The Zion Connection: Common Enemies
The Time: April 20, 1999, 11:21 a.m.
The Place: Columbine High School, Littleton, Colorado
The Event: Twelve Students and One Teacher Murdered
The Assailants: Two Boys, Both Dead of Self-Inflicted Gunshots
Possibly the most disturbing event in our nation’s recent history took place in a cozy mountain state in upper middle-class America. At a time when young people concern themselves with test scores, term papers, and final exams, students were fearing for their lives as others were being gunned down by fellow-students in their own school.
Jefferson County, Colorado Sheriff John Stone gave a chilling answer to a reporter’s question as to how such a thing could have happened. “It was a Nazi thing to do,” he replied. Stone later reported that the assailants had, for more than a year, been planning their suicide mission to coincide with Adolf Hitler’s birthday.
Witnesses who were inside the school while the youthful murderers were carrying out their shooting frenzy heard them laugh as they discharged more than 900 rounds of ammunition. An eyewitness stated that Cassie Bernall was shot after she confirmed to the killers that she was a Christian.
Members of a group known as the Trenchcoat Mafia, the shooters habitually listened to a German techno-band called KMFDM, whose lyrics undermine Judeo-Christian values: “I have come to rock your world, I have come to shake your faith. Anathematic Anti-Christ, I have come to take my place. Kill everything, kill everything, bomb the living bejeepers out of those forces” (Philadelphia Daily News, April 23, 1999).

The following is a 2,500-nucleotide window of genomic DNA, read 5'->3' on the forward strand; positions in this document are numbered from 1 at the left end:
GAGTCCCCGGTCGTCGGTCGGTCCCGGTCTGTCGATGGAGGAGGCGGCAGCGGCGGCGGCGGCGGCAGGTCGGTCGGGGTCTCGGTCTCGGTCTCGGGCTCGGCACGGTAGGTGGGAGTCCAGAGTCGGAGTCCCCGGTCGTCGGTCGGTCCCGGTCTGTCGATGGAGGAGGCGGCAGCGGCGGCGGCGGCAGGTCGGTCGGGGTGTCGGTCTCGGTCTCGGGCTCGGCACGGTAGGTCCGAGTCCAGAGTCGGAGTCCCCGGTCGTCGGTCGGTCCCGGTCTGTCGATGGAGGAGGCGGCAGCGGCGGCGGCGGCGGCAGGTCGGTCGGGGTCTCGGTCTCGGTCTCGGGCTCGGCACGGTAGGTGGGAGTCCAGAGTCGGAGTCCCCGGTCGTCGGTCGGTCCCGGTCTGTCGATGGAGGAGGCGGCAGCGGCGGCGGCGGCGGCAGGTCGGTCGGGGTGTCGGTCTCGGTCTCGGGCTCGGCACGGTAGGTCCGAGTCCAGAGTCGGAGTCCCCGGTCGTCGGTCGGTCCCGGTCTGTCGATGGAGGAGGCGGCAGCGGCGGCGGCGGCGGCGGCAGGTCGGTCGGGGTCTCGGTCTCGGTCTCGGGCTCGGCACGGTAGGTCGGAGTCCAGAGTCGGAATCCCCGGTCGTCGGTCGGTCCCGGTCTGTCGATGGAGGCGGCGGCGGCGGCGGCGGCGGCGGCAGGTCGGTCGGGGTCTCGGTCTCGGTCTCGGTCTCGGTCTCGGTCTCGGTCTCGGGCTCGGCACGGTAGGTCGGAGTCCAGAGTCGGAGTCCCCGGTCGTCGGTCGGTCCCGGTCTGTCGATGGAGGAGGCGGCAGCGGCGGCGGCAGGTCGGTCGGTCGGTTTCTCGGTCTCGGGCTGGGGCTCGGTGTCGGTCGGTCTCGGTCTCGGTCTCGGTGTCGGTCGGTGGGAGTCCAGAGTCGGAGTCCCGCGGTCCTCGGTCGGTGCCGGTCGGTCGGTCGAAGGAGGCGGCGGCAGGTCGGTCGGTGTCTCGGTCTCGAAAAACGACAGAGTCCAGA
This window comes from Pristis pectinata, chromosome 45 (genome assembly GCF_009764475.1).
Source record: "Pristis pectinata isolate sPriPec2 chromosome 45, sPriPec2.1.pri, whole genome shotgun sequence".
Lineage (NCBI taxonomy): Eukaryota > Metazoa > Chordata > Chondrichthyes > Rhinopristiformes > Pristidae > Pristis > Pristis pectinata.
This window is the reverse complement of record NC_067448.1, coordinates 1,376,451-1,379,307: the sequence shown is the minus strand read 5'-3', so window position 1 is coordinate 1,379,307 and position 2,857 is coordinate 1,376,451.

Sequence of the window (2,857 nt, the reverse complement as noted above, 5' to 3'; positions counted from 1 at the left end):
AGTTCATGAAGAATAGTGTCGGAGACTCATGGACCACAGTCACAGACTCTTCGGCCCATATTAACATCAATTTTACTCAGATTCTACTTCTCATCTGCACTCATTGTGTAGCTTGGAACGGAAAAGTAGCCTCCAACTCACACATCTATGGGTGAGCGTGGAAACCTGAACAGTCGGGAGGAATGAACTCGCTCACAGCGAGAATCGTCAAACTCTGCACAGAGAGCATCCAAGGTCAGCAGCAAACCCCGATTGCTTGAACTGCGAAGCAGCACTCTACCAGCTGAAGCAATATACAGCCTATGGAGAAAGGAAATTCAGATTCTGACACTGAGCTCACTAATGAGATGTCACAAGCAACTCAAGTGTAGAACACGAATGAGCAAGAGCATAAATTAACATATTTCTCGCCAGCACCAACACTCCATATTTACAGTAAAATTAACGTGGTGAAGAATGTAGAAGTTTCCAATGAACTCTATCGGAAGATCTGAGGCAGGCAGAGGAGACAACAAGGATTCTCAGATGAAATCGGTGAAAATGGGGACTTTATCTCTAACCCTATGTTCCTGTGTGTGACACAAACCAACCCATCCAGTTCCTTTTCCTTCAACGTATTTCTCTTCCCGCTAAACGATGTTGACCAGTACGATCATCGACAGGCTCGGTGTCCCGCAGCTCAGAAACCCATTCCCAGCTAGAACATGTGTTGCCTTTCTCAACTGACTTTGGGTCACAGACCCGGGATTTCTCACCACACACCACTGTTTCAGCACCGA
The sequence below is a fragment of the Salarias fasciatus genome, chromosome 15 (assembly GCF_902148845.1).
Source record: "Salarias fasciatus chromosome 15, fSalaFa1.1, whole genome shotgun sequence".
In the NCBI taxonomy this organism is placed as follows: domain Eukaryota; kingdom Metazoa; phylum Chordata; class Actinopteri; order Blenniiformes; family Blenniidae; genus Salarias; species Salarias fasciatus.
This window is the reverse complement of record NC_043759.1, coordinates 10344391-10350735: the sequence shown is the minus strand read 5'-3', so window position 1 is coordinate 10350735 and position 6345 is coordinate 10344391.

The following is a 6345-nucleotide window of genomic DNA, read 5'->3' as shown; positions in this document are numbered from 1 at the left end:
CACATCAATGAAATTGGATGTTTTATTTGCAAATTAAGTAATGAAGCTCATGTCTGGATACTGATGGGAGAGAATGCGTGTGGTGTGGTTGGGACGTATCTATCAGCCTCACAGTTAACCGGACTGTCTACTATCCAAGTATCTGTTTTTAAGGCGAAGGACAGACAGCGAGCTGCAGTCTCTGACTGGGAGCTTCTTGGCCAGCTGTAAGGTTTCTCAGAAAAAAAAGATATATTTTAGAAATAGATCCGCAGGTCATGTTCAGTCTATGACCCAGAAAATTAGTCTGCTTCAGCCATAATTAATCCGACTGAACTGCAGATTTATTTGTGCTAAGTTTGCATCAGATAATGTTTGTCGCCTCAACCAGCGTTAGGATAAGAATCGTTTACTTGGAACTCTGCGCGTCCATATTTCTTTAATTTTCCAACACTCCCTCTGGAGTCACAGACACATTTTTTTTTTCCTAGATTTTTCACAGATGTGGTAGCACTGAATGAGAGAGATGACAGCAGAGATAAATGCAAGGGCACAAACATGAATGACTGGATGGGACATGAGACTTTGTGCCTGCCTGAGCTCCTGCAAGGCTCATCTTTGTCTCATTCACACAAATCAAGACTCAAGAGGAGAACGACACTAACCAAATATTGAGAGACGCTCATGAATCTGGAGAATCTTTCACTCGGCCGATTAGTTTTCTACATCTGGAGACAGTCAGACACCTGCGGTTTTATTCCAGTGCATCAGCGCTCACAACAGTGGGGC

In March 1999, the Associated Press ran a story titled “Web is filled with new lexicon of hate.” It exposed a relatively new phenomenon called “cyberhate.” Sites on the Internet now offer instructions for building bombs inside tennis balls or bananas, bounties for killing police officers, and opportunities to purchase racist music.
Rabbi Abraham Cooper, a representative for the Simon Wiesenthal Center, reported the results of research after logging onto these sites for more than 5,000 hours. He told of one site that plays the sound of Adolf Hitler’s growl whenever someone logs on. Another site provides access to hate music with songs that contain anti-black and anti-Jewish lyrics.
For years, the Jewish community has been concerned about the activities of right-wing racist groups and has closely monitored them. Unfortunately, Christians, believing that their God-given mandate is to communicate Christ to all people, are often placed in the same category as these fringe groups. Some Jewish people have mistakenly stated that evangelism is a form of Nazism.
Conversely, many Christian believers are on record as possessing an unconditional, God-given love for the Jewish people. Unfortunately, in some cases, that love is for the Jewish people in the pages of Scripture more than it is for their Jewish neighbors. Too often these followers of the Jewish Messiah are uninformed concerning God’s Chosen People.
Jewish people know that Christians read the Bible, visit the Holy Land, and believe that God promised the Jewish people the land of Israel in perpetuity. Many, however, are skeptical, believing that Christian motives for such beliefs and practices will hasten the return of Christ. Certainly a lack of information exists in both groups. There is a need to become better acquainted with each other and find some common ground (see William Sutter’s article).